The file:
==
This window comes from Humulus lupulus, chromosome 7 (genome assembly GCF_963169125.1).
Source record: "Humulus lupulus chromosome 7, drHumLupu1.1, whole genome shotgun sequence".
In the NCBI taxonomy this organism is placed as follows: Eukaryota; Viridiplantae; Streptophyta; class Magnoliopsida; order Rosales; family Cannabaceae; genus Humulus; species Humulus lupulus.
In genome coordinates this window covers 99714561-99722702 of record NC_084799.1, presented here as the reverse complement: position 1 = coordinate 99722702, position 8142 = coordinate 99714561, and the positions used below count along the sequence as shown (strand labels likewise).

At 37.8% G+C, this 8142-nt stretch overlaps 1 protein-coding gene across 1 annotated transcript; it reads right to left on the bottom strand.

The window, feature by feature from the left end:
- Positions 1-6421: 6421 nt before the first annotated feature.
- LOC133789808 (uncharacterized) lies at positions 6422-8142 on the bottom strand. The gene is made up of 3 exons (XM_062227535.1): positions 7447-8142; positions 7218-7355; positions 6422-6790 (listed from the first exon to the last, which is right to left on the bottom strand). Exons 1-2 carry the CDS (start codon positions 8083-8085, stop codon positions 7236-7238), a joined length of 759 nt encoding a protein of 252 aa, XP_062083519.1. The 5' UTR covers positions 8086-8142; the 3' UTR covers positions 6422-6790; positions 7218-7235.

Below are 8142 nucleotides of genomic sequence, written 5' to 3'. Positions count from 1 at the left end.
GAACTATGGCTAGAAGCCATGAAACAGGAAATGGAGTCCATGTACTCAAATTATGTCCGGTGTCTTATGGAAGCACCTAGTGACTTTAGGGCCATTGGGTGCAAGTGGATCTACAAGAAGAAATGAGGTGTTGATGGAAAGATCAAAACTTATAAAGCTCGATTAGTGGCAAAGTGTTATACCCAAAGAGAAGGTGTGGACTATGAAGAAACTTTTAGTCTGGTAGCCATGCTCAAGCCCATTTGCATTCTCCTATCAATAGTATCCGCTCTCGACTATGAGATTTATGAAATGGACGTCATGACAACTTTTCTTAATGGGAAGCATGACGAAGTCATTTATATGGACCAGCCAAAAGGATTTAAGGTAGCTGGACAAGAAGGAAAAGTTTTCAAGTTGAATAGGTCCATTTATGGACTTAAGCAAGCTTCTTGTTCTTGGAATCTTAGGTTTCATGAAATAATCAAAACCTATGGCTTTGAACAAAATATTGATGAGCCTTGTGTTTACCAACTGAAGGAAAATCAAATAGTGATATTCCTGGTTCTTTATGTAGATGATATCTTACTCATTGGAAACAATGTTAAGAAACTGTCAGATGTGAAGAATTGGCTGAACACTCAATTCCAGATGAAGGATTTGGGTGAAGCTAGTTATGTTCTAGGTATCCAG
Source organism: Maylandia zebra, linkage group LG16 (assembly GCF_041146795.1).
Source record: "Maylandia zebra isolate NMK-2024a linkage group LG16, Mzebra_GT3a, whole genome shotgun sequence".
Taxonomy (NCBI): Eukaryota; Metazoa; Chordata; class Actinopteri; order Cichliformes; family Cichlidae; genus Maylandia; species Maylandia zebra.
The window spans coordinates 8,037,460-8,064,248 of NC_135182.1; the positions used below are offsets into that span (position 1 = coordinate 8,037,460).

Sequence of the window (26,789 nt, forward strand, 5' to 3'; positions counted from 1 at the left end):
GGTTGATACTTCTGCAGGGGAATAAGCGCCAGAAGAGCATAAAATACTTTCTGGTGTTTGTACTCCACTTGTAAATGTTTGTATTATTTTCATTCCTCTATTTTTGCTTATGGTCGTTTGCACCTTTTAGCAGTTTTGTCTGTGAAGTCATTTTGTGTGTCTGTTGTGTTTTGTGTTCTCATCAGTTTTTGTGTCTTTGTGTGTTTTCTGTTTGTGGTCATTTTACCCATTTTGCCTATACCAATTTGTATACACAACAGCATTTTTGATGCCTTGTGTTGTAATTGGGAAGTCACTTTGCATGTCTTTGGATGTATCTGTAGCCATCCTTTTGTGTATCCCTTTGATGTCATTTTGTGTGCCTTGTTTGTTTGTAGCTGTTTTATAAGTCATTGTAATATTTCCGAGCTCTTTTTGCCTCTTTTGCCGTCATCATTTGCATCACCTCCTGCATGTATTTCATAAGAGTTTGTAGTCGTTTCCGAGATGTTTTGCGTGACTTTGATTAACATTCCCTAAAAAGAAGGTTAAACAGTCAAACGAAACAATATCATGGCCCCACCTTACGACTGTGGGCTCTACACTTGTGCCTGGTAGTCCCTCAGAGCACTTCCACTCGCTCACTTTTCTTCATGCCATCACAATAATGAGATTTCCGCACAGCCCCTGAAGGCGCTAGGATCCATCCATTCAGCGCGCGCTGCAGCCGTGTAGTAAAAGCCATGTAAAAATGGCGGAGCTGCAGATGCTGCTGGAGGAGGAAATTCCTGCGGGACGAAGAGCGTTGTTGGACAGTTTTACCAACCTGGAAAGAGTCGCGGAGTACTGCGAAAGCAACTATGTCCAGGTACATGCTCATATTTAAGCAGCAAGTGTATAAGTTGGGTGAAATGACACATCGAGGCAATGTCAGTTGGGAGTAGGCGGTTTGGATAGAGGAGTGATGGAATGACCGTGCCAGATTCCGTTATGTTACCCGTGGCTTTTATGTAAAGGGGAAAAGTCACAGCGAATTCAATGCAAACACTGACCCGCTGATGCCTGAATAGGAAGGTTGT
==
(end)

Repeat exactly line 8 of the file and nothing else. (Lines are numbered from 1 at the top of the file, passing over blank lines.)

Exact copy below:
- LOC133789808 (uncharacterized) lies at positions 6422-8142 on the bottom strand. The gene is made up of 3 exons (XM_062227535.1): positions 7447-8142; positions 7218-7355; positions 6422-6790 (listed from the first exon to the last, which is right to left on the bottom strand). Exons 1-2 carry the CDS (start codon positions 8083-8085, stop codon positions 7236-7238), a joined length of 759 nt encoding a protein of 252 aa, XP_062083519.1. The 5' UTR covers positions 8086-8142; the 3' UTR covers positions 6422-6790; positions 7218-7235.